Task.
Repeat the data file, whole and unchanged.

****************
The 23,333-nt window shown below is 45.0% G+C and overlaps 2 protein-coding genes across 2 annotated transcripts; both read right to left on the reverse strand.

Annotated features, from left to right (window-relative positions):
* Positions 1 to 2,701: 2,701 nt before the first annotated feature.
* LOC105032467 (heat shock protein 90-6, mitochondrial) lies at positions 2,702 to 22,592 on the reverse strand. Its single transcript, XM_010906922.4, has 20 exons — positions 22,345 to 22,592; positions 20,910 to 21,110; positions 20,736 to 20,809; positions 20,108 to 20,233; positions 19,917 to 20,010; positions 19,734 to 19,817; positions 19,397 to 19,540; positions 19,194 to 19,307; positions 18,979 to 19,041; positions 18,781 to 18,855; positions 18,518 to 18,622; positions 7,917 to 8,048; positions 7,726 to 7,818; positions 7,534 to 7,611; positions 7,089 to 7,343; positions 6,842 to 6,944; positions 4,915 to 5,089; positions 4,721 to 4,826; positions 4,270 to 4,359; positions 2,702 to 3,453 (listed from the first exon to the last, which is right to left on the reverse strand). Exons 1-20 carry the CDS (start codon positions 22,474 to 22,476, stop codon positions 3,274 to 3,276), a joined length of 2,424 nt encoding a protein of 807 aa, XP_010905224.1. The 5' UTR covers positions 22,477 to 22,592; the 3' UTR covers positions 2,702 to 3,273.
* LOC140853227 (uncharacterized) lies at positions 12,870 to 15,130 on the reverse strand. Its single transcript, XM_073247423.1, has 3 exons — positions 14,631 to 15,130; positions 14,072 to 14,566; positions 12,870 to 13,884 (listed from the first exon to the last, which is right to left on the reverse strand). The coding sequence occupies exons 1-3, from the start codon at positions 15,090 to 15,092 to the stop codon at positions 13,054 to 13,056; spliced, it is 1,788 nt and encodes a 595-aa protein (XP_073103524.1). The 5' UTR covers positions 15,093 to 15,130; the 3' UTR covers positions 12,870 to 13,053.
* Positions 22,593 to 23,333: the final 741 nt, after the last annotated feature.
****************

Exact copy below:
The 23,333-nt window shown below is 45.0% G+C and overlaps 2 protein-coding genes across 2 annotated transcripts; both read right to left on the reverse strand.

Annotated features, from left to right (window-relative positions):
* Positions 1 to 2,701: 2,701 nt before the first annotated feature.
* LOC105032467 (heat shock protein 90-6, mitochondrial) lies at positions 2,702 to 22,592 on the reverse strand. Its single transcript, XM_010906922.4, has 20 exons — positions 22,345 to 22,592; positions 20,910 to 21,110; positions 20,736 to 20,809; positions 20,108 to 20,233; positions 19,917 to 20,010; positions 19,734 to 19,817; positions 19,397 to 19,540; positions 19,194 to 19,307; positions 18,979 to 19,041; positions 18,781 to 18,855; positions 18,518 to 18,622; positions 7,917 to 8,048; positions 7,726 to 7,818; positions 7,534 to 7,611; positions 7,089 to 7,343; positions 6,842 to 6,944; positions 4,915 to 5,089; positions 4,721 to 4,826; positions 4,270 to 4,359; positions 2,702 to 3,453 (listed from the first exon to the last, which is right to left on the reverse strand). Exons 1-20 carry the CDS (start codon positions 22,474 to 22,476, stop codon positions 3,274 to 3,276), a joined length of 2,424 nt encoding a protein of 807 aa, XP_010905224.1. The 5' UTR covers positions 22,477 to 22,592; the 3' UTR covers positions 2,702 to 3,273.
* LOC140853227 (uncharacterized) lies at positions 12,870 to 15,130 on the reverse strand. Its single transcript, XM_073247423.1, has 3 exons — positions 14,631 to 15,130; positions 14,072 to 14,566; positions 12,870 to 13,884 (listed from the first exon to the last, which is right to left on the reverse strand). The coding sequence occupies exons 1-3, from the start codon at positions 15,090 to 15,092 to the stop codon at positions 13,054 to 13,056; spliced, it is 1,788 nt and encodes a 595-aa protein (XP_073103524.1). The 5' UTR covers positions 15,093 to 15,130; the 3' UTR covers positions 12,870 to 13,053.
* Positions 22,593 to 23,333: the final 741 nt, after the last annotated feature.